Poem by Tiziana Colusso in translation
Italian for the Estranged
My tongue is burnt by vanities:
stick to my palate
exhaling from the daily ink,
from the velvet tongues of the worldly wise
that get round me by sailing around me
— or try to –
and at day’s end I take home
infinite sores and cankers
they hurt me for
from them I have no immunity
I’m choked by my status: extra-community –
boils on the borders of the word.
Father & stepmother tongue
tongue of weeds
tongue of town-criers and buyers and liars,
snare for loons, tongue that stuffs, with soap
operas and reality shows,
the void of reality; language of dépistage
tongue (compulsory to be à la page
games for the crossword page:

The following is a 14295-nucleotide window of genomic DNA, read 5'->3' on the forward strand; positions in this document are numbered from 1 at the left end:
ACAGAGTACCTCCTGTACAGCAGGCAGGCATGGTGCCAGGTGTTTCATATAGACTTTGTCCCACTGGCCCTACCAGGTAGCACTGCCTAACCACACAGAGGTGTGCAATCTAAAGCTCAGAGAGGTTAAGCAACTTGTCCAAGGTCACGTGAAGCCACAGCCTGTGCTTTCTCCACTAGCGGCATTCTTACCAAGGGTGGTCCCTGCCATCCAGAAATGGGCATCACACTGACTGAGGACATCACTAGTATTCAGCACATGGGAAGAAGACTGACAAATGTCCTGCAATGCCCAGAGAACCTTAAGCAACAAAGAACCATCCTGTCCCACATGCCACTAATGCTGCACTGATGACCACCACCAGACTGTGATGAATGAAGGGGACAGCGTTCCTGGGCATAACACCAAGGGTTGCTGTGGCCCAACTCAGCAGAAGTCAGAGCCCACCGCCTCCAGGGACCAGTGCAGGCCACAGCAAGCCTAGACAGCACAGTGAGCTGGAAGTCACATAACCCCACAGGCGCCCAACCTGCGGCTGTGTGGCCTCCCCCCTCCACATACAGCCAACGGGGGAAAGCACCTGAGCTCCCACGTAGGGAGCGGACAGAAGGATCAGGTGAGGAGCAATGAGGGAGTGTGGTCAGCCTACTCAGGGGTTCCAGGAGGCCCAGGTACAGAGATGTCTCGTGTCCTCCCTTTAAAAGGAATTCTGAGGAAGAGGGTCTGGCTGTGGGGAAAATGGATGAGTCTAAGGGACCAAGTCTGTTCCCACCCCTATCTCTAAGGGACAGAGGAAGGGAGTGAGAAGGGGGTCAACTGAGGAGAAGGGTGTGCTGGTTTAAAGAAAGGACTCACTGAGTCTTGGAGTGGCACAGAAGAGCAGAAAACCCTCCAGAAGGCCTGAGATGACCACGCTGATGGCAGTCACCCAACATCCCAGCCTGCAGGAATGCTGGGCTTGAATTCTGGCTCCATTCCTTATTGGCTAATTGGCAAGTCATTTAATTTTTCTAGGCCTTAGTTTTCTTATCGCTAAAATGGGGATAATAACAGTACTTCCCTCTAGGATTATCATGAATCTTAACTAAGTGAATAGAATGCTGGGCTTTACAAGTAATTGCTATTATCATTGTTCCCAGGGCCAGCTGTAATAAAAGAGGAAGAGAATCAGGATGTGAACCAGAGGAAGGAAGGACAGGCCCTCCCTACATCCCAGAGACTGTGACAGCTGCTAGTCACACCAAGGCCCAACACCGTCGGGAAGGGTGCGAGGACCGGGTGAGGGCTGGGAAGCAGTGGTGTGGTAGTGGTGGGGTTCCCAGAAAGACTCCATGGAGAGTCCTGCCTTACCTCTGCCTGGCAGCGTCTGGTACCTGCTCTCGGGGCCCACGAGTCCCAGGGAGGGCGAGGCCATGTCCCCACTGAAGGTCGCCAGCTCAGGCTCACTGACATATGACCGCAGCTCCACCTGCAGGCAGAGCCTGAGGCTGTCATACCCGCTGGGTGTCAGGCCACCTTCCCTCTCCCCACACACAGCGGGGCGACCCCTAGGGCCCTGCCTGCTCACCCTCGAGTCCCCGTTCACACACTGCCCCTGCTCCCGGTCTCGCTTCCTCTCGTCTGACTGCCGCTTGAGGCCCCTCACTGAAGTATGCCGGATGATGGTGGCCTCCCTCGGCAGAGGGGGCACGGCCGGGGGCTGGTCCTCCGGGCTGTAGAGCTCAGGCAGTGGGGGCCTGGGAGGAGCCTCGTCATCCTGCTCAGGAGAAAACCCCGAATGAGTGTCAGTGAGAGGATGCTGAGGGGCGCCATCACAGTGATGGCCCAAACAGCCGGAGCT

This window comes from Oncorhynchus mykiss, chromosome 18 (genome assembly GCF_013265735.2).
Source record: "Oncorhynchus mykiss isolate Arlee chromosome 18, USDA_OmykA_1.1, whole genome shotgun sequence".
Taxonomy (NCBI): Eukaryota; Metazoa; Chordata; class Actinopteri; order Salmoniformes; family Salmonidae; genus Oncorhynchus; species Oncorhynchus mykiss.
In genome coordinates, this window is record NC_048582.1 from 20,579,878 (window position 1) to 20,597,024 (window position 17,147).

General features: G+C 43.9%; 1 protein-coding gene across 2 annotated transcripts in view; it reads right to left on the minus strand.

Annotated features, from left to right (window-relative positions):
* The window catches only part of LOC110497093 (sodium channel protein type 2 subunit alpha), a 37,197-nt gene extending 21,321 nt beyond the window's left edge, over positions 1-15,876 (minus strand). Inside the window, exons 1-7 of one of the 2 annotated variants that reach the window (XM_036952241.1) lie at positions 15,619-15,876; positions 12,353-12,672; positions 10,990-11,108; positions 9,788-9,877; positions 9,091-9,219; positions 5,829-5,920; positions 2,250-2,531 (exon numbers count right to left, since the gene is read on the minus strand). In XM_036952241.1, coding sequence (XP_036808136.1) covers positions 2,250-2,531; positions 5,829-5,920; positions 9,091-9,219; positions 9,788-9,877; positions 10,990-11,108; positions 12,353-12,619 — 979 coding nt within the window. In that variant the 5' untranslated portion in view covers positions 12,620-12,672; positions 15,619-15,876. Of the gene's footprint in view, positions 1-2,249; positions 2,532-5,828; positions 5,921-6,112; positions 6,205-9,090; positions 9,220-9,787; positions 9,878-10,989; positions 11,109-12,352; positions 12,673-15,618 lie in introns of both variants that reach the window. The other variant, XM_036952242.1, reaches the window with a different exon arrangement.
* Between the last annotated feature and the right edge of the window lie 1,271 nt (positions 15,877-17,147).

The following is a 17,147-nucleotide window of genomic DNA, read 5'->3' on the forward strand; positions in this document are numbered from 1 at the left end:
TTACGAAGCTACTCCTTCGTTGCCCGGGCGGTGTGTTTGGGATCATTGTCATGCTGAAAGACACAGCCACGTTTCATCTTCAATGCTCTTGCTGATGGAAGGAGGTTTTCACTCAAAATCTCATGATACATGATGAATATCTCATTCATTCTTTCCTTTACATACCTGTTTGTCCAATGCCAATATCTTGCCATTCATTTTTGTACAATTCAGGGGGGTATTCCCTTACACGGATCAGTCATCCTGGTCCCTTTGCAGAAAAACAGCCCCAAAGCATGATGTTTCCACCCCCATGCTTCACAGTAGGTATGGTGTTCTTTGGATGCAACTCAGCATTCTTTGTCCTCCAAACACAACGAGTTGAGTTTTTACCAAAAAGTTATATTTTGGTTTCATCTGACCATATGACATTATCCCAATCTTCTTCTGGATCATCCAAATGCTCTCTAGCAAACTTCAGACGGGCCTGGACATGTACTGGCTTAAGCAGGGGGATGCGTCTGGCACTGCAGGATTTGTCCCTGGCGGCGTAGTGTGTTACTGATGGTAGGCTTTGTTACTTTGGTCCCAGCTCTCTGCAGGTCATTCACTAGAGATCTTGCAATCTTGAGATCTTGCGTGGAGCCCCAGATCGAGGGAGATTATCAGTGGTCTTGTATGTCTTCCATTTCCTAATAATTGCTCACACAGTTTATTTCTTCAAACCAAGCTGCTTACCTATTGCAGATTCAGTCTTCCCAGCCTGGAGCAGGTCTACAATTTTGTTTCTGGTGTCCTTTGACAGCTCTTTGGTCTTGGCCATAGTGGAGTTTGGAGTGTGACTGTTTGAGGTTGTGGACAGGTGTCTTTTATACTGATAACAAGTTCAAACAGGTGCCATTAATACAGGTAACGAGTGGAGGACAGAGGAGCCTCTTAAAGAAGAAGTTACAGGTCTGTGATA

phatic fatigue that shifts stresses but doesn’t shift,
by one comma, the world).
On the table I’d wanted monastic
are heaped irreducible layers of trash:
bills, calligrams, junk-mail, invitations and invectives,
electoral brochures, sure-cures for dodgy chests.
Cicada tongue. Dead tongue. Broken tongue.
Nemmemo una parola per essere salvata
Glossites of glossolalìa (Amen).
the Esperantic promise of a perfect tongue
or a cabala of the elect
or a return to dialect
or passing the night sending
Jacopo Ortis’ last SMSs on my mobile.
Then one day someone
asks me to teach the tongue
for free to strangers.
Per straniati? Freely.
Translated from Italian by Brenda Porster, revised by Tom Pow